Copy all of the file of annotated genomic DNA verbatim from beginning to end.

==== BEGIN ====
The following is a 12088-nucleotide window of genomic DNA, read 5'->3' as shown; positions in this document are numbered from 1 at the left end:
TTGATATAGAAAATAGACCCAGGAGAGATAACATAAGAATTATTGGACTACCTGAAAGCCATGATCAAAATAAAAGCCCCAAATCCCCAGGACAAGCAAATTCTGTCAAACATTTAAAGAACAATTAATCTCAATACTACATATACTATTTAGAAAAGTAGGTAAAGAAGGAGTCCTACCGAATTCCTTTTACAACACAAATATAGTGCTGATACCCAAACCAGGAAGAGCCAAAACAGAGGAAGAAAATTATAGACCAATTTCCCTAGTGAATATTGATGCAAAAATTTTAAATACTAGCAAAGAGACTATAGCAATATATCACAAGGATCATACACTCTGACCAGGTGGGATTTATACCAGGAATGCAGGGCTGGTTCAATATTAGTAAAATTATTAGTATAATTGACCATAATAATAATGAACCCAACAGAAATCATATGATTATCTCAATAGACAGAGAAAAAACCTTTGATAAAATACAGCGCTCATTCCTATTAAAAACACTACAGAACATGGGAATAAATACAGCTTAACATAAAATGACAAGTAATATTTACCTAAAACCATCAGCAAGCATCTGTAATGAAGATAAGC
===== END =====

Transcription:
The following is a 12088-nucleotide window of genomic DNA, read 5'->3' as shown; positions in this document are numbered from 1 at the left end:
TTGATATAGAAAATAGACCCAGGAGAGATAACATAAGAATTATTGGACTACCTGAAAGCCATGATCAAAATAAAAGCCCCAAATCCCCAGGACAAGCAAATTCTGTCAAACATTTAAAGAACAATTAATCTCAATACTACATATACTATTTAGAAAAGTAGGTAAAGAAGGAGTCCTACCGAATTCCTTTTACAACACAAATATAGTGCTGATACCCAAACCAGGAAGAGCCAAAACAGAGGAAGAAAATTATAGACCAATTTCCCTAGTGAATATTGATGCAAAAATTTTAAATACTAGCAAAGAGACTATAGCAATATATCACAAGGATCATACACTCTGACCAGGTGGGATTTATACCAGGAATGCAGGGCTGGTTCAATATTAGTAAAATTATTAGTATAATTGACCATAATAATAATGAACCCAACAGAAATCATATGATTATCTCAATAGACAGAGAAAAAACCTTTGATAAAATACAGCGCTCATTCCTATTAAAAACACTACAGAACATGGGAATAAATACAGCTTAACATAAAATGACAAGTAATATTTACCTAAAACCATCAGCAAGCATCTGTAATGAAGATAAGC